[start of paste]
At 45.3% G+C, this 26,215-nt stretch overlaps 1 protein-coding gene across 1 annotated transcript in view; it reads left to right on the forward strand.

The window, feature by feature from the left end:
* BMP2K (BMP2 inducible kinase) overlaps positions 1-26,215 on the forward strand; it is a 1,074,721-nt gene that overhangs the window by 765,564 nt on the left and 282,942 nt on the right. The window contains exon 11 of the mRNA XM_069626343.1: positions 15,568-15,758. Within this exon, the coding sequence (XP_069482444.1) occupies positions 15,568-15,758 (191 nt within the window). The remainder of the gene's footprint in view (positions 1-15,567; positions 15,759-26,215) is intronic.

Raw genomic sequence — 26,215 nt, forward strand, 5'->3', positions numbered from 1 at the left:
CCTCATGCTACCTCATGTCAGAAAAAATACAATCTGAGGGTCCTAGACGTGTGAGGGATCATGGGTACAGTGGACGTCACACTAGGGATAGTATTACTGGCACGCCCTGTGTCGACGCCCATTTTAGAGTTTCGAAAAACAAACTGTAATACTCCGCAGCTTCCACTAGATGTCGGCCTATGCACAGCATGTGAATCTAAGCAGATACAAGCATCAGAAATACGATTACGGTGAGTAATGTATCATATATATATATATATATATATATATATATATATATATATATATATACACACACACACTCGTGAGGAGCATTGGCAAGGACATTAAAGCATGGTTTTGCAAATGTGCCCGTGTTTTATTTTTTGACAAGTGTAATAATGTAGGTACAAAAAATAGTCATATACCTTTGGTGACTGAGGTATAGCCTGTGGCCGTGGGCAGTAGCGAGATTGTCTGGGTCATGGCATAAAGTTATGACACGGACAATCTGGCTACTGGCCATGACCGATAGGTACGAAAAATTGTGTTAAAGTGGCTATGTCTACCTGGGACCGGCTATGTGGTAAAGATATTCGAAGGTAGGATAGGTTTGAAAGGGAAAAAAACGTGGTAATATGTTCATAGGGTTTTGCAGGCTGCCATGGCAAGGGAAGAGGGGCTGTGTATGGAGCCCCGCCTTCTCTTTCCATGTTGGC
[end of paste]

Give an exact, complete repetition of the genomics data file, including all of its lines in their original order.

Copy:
At 45.3% G+C, this 26,215-nt stretch overlaps 1 protein-coding gene across 1 annotated transcript in view; it reads left to right on the forward strand.

The window, feature by feature from the left end:
* BMP2K (BMP2 inducible kinase) overlaps positions 1-26,215 on the forward strand; it is a 1,074,721-nt gene that overhangs the window by 765,564 nt on the left and 282,942 nt on the right. The window contains exon 11 of the mRNA XM_069626343.1: positions 15,568-15,758. Within this exon, the coding sequence (XP_069482444.1) occupies positions 15,568-15,758 (191 nt within the window). The remainder of the gene's footprint in view (positions 1-15,567; positions 15,759-26,215) is intronic.

Raw genomic sequence — 26,215 nt, forward strand, 5'->3', positions numbered from 1 at the left:
CCTCATGCTACCTCATGTCAGAAAAAATACAATCTGAGGGTCCTAGACGTGTGAGGGATCATGGGTACAGTGGACGTCACACTAGGGATAGTATTACTGGCACGCCCTGTGTCGACGCCCATTTTAGAGTTTCGAAAAACAAACTGTAATACTCCGCAGCTTCCACTAGATGTCGGCCTATGCACAGCATGTGAATCTAAGCAGATACAAGCATCAGAAATACGATTACGGTGAGTAATGTATCATATATATATATATATATATATATATATATATATATATATATATATACACACACACACTCGTGAGGAGCATTGGCAAGGACATTAAAGCATGGTTTTGCAAATGTGCCCGTGTTTTATTTTTTGACAAGTGTAATAATGTAGGTACAAAAAATAGTCATATACCTTTGGTGACTGAGGTATAGCCTGTGGCCGTGGGCAGTAGCGAGATTGTCTGGGTCATGGCATAAAGTTATGACACGGACAATCTGGCTACTGGCCATGACCGATAGGTACGAAAAATTGTGTTAAAGTGGCTATGTCTACCTGGGACCGGCTATGTGGTAAAGATATTCGAAGGTAGGATAGGTTTGAAAGGGAAAAAAACGTGGTAATATGTTCATAGGGTTTTGCAGGCTGCCATGGCAAGGGAAGAGGGGCTGTGTATGGAGCCCCGCCTTCTCTTTCCATGTTGGC